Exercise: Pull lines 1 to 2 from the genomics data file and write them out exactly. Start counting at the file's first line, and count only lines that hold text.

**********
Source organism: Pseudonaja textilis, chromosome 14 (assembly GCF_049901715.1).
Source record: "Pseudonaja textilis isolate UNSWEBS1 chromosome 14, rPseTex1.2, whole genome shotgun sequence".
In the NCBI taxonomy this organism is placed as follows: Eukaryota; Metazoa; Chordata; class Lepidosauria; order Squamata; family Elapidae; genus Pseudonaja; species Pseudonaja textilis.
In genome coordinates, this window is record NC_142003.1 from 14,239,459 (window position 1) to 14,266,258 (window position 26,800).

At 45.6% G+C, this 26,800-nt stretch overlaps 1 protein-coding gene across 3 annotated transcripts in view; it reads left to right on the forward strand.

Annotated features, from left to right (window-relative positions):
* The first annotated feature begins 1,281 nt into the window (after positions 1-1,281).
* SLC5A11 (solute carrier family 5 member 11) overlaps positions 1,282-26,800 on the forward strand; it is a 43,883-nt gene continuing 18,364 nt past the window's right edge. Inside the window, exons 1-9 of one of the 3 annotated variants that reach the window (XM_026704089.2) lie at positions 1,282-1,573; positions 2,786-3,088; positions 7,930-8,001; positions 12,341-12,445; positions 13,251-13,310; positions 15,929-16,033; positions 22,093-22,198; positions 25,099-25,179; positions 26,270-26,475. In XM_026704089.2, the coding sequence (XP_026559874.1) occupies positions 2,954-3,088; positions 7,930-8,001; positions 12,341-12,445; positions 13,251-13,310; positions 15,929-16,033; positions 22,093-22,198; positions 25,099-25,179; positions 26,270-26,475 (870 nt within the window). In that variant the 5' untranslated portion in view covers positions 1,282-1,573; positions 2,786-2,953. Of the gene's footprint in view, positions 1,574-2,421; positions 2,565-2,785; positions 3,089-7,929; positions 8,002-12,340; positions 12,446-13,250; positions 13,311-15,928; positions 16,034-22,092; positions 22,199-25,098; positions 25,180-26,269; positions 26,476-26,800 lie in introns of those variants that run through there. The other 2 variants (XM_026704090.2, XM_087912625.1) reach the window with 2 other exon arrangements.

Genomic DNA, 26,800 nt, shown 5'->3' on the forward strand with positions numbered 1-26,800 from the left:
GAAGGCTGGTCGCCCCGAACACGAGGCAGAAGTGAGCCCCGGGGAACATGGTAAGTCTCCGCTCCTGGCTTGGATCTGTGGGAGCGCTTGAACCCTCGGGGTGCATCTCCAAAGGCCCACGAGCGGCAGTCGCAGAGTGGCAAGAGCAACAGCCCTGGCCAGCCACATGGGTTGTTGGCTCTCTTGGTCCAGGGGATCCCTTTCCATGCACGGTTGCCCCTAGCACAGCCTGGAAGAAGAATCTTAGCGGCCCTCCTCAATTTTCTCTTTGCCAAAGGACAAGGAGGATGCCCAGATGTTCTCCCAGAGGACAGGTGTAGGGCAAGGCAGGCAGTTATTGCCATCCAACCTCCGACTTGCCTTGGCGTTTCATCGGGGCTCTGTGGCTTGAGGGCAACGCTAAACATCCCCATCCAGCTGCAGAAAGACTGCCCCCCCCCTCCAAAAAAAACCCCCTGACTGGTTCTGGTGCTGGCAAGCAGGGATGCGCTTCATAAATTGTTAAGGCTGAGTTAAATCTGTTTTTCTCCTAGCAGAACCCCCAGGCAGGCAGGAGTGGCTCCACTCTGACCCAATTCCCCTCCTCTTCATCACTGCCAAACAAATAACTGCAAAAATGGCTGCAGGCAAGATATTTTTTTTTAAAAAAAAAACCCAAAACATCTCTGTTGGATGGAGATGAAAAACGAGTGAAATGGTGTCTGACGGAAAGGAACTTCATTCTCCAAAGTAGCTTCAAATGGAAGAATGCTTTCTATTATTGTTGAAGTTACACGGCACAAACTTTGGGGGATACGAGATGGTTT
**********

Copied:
Source organism: Pseudonaja textilis, chromosome 14 (assembly GCF_049901715.1).
Source record: "Pseudonaja textilis isolate UNSWEBS1 chromosome 14, rPseTex1.2, whole genome shotgun sequence".